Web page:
Casualties of the Aftermath -- The Children

The spotlight beamed on discussions of education reform last week as it became the focus spanning prime-time slots on every network. This was a great idea. This was big!

As a concerned and involved parent, I expected this media blitzkrieg would generate unity. Yes, this will be very big, I thought.

I believed the dialogue on topics carefully selected for this highly publicized "National Summit on Education" would genuinely focus on resolution vs. blame. I envisioned the other prime time major shows covering education would produce some sort of result -- a consensus on an approach -- in its widely acclaimed group-therapy type style. Yes, definitely big!

Utter disbelief came over me as I listened to segment after segment of a one-sided clamoring chorus criticizing a population of teachers on cue. The big assault began to unfold. By the end of the weekend, I could parrot the lines echoed repeatedly from each panelist who traveled from show to show.

Chancellor Rhee's raw remark: "Oh, I know kids are getting a crappy education."

Secretary Duncan's remark: "Teachers must be held accountable for failing our students -- this is morally unacceptable."

Harlem Children's Zone CEO, Geoffrey Canada's remark: "It's just impossible to fire public school teachers."

AFT President Weingarten's remark: "Unions are working to resolve these issues in many states."

One more day I could have substituted as panelist for any one of them myself! I emailed a friend who refused to watch and I asked, "How will attacking the teachers vs. the problems improve the quality of education?"

I kept watching thinking soon I'll hear researchers, education historians, highly regarded and credentialed teachers intelligently discuss the fact that the foundation for these reforms are built on a wobbling house of cards. I reminded myself, this is too big -- genuine dialogue will begin soon.

Where was the discussion on the high stakes tests that brought us to this national crisis? Where was the discussion on a string of reforms being introduced which were proven failures? Those discussions never came; ergo, no consensus could be formed. Instead, this media frenzy converted the dialogue into a carpet bombing of debasing teachers and their unions.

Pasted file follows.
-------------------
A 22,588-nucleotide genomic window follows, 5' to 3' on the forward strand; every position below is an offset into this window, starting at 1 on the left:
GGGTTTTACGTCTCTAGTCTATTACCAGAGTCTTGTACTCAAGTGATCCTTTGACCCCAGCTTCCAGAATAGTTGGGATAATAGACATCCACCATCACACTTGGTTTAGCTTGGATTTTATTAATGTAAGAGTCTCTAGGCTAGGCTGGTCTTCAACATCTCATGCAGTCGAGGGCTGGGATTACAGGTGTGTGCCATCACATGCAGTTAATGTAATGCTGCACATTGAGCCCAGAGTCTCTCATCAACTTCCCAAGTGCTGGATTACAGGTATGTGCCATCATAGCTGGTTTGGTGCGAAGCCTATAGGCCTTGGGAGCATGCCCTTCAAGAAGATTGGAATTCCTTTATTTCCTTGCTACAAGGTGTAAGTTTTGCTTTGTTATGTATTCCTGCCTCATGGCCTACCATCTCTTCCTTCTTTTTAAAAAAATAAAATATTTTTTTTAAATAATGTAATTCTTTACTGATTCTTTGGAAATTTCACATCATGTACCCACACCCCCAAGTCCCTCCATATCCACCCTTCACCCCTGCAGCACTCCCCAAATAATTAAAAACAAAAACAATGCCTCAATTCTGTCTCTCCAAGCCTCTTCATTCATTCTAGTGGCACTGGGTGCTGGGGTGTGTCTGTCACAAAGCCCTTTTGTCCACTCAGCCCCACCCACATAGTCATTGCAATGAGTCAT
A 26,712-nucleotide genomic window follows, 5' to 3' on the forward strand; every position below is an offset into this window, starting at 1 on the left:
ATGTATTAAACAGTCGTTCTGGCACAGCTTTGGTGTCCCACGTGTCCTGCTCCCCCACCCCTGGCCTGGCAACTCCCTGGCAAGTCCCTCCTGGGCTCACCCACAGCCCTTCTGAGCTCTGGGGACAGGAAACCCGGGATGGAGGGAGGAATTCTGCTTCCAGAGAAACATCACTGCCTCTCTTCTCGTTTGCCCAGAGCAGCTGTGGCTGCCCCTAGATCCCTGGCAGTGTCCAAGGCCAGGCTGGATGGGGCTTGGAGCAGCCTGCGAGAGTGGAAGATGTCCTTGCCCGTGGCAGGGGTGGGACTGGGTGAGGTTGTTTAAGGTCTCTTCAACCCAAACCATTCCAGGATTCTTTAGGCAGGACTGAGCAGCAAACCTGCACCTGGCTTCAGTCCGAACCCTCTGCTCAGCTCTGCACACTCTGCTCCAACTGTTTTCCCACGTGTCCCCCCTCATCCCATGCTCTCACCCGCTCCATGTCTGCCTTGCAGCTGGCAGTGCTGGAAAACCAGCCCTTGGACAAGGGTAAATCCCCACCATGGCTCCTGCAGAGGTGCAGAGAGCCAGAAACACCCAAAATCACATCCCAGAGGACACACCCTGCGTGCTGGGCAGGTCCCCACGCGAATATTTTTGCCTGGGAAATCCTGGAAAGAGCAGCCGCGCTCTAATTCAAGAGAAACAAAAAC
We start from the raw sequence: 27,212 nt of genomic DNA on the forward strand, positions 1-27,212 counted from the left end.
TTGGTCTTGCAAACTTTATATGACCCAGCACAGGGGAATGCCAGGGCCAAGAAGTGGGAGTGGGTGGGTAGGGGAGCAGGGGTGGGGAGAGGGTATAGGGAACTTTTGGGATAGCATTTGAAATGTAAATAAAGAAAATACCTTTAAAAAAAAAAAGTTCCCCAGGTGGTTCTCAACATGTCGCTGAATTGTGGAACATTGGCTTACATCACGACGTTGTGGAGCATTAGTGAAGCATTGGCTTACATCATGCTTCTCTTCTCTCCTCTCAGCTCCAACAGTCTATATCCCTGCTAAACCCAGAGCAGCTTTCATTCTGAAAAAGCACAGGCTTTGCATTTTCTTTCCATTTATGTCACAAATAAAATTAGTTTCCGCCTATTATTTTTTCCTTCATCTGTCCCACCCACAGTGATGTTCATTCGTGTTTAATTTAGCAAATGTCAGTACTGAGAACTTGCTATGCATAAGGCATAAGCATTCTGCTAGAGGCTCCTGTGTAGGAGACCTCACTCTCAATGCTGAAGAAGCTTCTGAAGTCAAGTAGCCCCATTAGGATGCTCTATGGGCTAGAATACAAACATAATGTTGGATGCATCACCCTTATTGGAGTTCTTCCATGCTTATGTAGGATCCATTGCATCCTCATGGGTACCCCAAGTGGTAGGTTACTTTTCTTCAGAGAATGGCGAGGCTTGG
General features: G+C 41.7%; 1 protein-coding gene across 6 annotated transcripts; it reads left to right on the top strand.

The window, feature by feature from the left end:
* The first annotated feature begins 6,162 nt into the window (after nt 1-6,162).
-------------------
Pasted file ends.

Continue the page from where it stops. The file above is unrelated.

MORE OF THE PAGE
In the aftermath of this frontal assault on our nation's teachers lies the casualties -- our nation's children.

I don't know precisely when this became a war on "them vs. us" -- "Feds vs. unions and an entire population of teachers"? I only know that it did. How do I know? I'm an involved parent -- a non teacher, non unionized, businesswoman volunteer who's had a front row seat in the trenches.

Within days the talk among parents during orientation nights, book fairs and coffee shops became frighteningly similar. "Teachers are the enemy. They are lazy, incompetent and ineffective. After all, a Chancellor and a Secretary of Education would not make such accusations if it was not widespread. And, let's not forget Oprah!" The residual effect of this slanted media extravaganza was the dismantling of a teacher as a professional and identifying them as the enemy we are battling in our war on education. That destructive attitude crept into the consciousness of parents, grandparents, businessmen, politicians and, most tragically, children.

If teachers' jobs were not difficult enough, they are now increasingly forced to deal with parents and children who enter their classrooms with a newly implanted chip on their shoulder. Demoralizing teachers, I'm sorry to say was just elevated as a national past time. Yes, oh dear God, this was big.

This "Summit on Education" created a stronger sense of divisiveness in communities. If you disagree with any policy of this Administration, you are instantaneously pigeon-holed into the category of status-quo clinger. Then you, your experience, and your opinion are tossed aside.

You are either for, or against teachers now.

You are either for, or against all charters (no stipulations allowed).

You are either for, or against one form of evaluation based on merit pay.

No one seems to be for a dialogue to implement the changes needed -- just for the heroes and the villains, who are interchangeable depending upon where you sit.

The collateral damage caused by this chilling rhetoric was immediate and will have a profound effect on our nation if not dealt with.

This is a horrific environment for any human being to work in and for any child to be placed in. We will see more behavioral problems in classrooms, I suspect, as children lash out in retaliation. There will be less learning, not more, in this environment.

As an organizational consultant, I can state with confidence that if respect for teachers is not re-instilled very soon, we will be on an unsustainable path as a nation in need of education reform. You must gain endorsement of the changes you propose from those you expect to implement them. You can never impose massive changes on others without seeking their input first. And now, you've made those who are tasked with implementing change, your enemy.

Yes, this was big. We are dismantling our democracy with deadly dialogue. Let's get back to the dialogue and demonstrate to our nation that we respect the teaching profession.